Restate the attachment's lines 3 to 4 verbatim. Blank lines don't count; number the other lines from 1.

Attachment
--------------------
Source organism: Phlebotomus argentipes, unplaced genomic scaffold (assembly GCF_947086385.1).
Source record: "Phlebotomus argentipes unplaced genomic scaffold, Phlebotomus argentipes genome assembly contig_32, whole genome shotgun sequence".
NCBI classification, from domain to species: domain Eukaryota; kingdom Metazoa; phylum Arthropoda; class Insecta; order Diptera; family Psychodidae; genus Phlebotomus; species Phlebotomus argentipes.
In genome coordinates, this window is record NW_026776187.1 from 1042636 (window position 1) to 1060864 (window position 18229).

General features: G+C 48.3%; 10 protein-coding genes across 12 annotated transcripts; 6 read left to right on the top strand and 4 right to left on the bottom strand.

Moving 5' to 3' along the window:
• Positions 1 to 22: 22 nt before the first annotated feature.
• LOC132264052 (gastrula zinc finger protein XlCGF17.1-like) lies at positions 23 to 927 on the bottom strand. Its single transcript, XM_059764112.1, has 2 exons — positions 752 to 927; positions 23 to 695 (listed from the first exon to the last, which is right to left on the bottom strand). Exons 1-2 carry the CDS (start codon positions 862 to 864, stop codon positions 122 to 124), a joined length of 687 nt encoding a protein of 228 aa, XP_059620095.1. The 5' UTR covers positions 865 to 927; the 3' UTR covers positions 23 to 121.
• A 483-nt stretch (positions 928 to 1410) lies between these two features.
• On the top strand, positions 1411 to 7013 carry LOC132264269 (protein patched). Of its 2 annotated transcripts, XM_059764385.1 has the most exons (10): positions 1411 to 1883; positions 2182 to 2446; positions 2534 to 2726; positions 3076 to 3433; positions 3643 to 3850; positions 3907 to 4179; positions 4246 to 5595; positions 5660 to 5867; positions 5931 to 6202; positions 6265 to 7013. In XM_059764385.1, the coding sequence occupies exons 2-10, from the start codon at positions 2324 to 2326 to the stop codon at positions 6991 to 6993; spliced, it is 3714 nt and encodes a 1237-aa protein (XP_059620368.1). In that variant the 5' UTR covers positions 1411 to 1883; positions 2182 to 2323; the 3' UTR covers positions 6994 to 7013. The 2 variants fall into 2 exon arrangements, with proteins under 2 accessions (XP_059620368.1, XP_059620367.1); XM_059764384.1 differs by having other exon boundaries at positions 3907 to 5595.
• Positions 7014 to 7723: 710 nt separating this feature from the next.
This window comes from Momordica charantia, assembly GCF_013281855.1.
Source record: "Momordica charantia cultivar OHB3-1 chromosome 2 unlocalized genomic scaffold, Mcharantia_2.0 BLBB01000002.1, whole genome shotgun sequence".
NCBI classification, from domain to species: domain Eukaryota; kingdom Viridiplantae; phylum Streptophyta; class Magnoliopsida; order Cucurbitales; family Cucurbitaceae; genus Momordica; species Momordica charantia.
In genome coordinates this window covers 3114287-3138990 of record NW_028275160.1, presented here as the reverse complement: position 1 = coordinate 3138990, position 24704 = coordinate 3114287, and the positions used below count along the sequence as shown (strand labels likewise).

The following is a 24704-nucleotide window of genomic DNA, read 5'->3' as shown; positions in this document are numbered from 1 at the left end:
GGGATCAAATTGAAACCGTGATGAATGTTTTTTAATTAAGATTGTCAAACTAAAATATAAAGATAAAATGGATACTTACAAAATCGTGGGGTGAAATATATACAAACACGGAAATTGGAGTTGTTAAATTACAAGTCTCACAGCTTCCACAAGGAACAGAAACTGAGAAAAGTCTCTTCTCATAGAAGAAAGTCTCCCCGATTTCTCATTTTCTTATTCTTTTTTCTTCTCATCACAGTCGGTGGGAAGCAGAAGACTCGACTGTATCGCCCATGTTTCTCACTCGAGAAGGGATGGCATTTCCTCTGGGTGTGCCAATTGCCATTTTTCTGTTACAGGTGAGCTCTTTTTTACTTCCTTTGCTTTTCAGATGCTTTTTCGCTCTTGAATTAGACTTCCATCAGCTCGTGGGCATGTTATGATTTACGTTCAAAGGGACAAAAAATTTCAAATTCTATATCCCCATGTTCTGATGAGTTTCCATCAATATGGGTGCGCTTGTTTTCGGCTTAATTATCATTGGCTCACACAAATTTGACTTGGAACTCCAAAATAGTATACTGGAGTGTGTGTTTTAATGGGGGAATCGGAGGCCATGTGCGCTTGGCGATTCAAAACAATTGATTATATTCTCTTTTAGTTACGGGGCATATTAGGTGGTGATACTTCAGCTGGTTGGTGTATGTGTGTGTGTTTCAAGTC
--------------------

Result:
NCBI classification, from domain to species: domain Eukaryota; kingdom Metazoa; phylum Arthropoda; class Insecta; order Diptera; family Psychodidae; genus Phlebotomus; species Phlebotomus argentipes.
In genome coordinates, this window is record NW_026776187.1 from 1042636 (window position 1) to 1060864 (window position 18229).